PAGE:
Slammin' Salmon, The (Blu-ray) (2009)
Main Menu Audio
|Year Of Production||2009|
|RSDL / Flipper||Dual Layered||Cast & Crew|
|Region Coding||4||Directed By||Kevin Heffernan|
|Anchor Bay Entertainment||Starring||
Joel J. Richard
|Pan & Scan/Full Frame||None||
English Dolby Digital 5.1 (640Kb/s)
English Linear PCM 48/16 5.1
English Audio Commentary Dolby Digital 5.1
English Audio Commentary Dolby Digital 5.1
|Widescreen Aspect Ratio||1.78:1|
|Original Aspect Ratio||1.85:1||Miscellaneous|
English for the Hearing Impaired
|Annoying Product Placement||No|
|Action In or After Credits||No|
Broken Lizard are a comedy troupe comprising Jay Chandrasekhar, Kevin Heffernan, Steve Lemme, Paul Soter and Erik Stolhanske. After initially breaking through with the hilarious Super Troopers (their second film) the gang have stuttered with their following efforts, almost adhering to the Star Trek odd-even rules. Their immediate follow-up Club Dread was dreadful (as bad as that pun, in fact). They followed that with the under-rated Beerfest. Now comes their fifth and worst film yet, The Slammin' Salmon.
The film is a run-of-the-mill sitcom about a group of waiters embroiled in a one-night-only sales contest; unbeknownst to them the real purpose of the contest is to grab enough cash to pay off the restaurant owners' gambling debts to the Yakuza. The prize for the night is a holiday and an impractically large cash sum. (Arguably) hilarious hi-jinks ensue.
The restaurant is owned by flamboyant ex-boxer Cleon Salmon (Ving Rhames, in the only really commendable performance of the lot), who has taken one two many blows to the head to be able to follow any kind of conventional logic. His staff include a pretty ballet student (April Bowlby), whose prettiness diminishes painfully as the night wears on, an all-too-sensible medical student (Cobie Smulders), a failed actor (Steve Lemme), a strange Indian fellow whose multiple personalities are only kept in check by the pills he's forgotten to take (Jay Chandrasekhar), a sleazy playboy (Erik Stolhanske), the new guy (Paul Soter), his identical twin brother the grumpy chef (Paul Soter) and an inept overweight manager (Kevin Heffernan).
In its defence, The Slammin' Salmon was by all accounts (well, going from the banter on-disc) a hastily assembled project to fill in the 2008 writer's strike and it does have some funny moments. Unfortunately there are nowhere near enough funny moments to sustain the film. In fact there is pretty much not a laugh to be had for the first half of the film. The second half, on the other hand, is at least consistently amusing, albeit very silly. This one is a rental at best.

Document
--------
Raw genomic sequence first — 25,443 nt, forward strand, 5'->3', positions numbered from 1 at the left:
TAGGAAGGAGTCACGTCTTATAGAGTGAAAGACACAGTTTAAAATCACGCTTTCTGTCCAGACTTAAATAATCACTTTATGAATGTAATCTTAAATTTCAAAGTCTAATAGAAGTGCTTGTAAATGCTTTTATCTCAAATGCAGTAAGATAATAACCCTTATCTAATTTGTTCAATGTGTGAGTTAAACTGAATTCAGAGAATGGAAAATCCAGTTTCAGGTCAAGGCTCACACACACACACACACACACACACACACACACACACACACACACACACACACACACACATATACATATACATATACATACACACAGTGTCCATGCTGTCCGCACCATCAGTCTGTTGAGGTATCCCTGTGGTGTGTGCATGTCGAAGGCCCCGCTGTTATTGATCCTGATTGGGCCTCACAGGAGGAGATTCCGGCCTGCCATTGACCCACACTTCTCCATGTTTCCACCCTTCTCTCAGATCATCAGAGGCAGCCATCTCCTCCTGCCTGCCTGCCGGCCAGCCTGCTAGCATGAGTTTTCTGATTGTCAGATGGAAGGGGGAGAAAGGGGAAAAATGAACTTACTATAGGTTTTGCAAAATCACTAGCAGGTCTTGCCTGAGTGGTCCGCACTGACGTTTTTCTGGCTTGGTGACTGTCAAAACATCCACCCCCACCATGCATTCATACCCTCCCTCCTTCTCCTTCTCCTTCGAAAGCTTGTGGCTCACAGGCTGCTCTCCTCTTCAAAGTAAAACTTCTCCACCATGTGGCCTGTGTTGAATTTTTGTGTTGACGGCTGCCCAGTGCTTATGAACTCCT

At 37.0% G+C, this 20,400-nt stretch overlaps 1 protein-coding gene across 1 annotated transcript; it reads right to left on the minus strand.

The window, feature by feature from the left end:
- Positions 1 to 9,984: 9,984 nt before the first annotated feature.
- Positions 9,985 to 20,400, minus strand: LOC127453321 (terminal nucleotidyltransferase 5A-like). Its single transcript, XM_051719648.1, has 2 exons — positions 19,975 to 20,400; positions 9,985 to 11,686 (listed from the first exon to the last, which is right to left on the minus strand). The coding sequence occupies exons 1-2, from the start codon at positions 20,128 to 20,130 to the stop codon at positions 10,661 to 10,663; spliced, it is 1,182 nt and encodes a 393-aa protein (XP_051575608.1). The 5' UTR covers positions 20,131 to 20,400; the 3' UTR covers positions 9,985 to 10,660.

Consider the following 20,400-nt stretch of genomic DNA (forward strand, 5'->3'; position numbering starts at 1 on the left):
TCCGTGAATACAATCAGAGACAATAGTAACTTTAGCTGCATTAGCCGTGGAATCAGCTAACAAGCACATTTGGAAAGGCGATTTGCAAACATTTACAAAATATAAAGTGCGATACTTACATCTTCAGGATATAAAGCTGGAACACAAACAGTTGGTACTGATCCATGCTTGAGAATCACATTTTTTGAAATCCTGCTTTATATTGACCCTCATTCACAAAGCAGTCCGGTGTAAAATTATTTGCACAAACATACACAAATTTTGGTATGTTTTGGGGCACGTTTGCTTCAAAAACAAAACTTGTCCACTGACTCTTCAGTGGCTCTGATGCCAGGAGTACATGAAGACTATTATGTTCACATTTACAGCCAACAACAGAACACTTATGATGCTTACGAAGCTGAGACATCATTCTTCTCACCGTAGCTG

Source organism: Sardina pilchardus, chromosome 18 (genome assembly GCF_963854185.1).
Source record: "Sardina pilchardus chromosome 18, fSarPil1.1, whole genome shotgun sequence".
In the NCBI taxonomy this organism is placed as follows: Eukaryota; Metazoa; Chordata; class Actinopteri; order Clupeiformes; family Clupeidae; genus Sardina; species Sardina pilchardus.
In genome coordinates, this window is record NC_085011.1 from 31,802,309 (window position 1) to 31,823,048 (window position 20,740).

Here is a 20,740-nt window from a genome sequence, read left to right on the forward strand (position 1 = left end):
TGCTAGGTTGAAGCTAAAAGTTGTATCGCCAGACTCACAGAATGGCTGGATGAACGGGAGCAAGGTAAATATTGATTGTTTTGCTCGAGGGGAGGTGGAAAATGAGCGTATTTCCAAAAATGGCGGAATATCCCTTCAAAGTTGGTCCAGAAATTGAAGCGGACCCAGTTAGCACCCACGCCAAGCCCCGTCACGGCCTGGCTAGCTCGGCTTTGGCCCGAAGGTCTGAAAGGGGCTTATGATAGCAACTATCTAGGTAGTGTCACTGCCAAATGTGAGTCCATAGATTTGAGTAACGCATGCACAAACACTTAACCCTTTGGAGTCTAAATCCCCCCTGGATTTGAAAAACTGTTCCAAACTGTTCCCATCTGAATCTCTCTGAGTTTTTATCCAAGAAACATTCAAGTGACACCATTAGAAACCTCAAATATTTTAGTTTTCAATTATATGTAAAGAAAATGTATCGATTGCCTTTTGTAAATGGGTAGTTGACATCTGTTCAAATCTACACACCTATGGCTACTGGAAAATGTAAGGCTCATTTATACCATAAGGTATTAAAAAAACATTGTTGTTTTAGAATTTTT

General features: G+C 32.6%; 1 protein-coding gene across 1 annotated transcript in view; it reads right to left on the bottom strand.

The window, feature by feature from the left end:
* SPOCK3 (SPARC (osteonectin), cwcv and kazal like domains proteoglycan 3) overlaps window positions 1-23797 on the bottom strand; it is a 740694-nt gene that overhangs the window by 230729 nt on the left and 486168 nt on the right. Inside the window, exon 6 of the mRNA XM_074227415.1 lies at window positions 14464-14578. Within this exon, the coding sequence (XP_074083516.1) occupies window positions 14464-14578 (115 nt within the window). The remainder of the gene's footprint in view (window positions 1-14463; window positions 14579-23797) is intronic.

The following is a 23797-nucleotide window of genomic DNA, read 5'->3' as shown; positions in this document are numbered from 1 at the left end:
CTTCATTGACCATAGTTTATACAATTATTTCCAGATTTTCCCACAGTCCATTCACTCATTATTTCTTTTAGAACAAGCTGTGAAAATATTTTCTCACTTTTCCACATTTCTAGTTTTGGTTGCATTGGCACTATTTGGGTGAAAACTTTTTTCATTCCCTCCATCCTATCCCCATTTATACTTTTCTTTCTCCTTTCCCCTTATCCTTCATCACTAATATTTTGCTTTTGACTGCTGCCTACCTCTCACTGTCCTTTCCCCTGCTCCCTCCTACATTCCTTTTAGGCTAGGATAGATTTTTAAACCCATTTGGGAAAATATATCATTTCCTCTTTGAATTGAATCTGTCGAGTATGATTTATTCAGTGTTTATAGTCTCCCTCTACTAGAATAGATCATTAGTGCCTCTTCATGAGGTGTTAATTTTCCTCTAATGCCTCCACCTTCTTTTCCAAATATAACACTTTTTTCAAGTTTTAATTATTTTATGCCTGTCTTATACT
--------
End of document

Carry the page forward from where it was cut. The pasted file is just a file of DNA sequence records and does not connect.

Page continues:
The video is presented in a 1.78:1 aspect ratio, just shy of its original 1.85:1 aspect ratio.
The video looks reasonable and that's about it. The image is clean, clear and reasonably sharp. Mild edge enhancement is noticeable throughout. The colours are garishly bright, but consistent throughout. There is a reasonable level of shadow detail in the image.
There is no sign of compression artefacts or film artefacts in the video.
English subtitles for the hearing impaired are available. Based on the portion sampled they seem accurate and well timed.
The film features English Dolby Digital 5.1 (640Kbps) and Linear PCM 5.1 audio tracks. Both tracks are functional and nothing more. The dialogue is at a good level in the mix and easy to understand. Aside from some obvious ADR the audio/video sync is good.
The film features a fairly forgettable modern score, which sits well in the mix.
The surrounds are used for music and general crowd noise and that's about it. The subwoofer barely gets a peep. No frills here, though they are hardly required for this sort of low budget comedy fare.
|Surround Channel Use|
A reasonably amusing commentary, that discusses the writing/directing side of things and well as the usual funny on-set anecdotes.
The funnier of the two commentaries. This one is a little less serious than the first and pretty much features the guys ripping on their own movie along with the odd anecdote. This commentary is more consistently amusing than the film itself!
A mildly interesting and casually amusing "making of", which primarily comprises an interview with the Broken Lizard gang whilst they are in the car on the way to the set. Well worth a look for fans, but there isn't much to it.
The theatrical trailer for the film's US release. It didn't get one in Australia (a statement that counts for both a release and a trailer).
NOTE: To view non-R4 releases, your equipment needs to be multi-zone compatible and usually also NTSC compatible.
The US Region A Blu-ray is identical to the Australian Region B disc.
A bland restaurant comedy. Most viewers will find more laughs in an episode of Masterchef than the first half of this mess, although it improves substantially in the latter half of the film.
Video and audio quality are so-so. The extras are modest in number and reasonable in quality.
|DVD||Sony Playstation 3, using HDMI output|
|Display||Optoma HD20 Projector. Calibrated with THX Optimizer. This display device is 16x9 capable. This display device has a maximum native resolution of 1080p.|
|Audio Decoder||Pioneer VSX2016AVS. Calibrated with Video Essentials/Digital Video Essentials.|
|Speakers||150W DTX front speakers, 100W centre and 4 surround/rear speakers, 12 inch PSB Image 6i powered sub|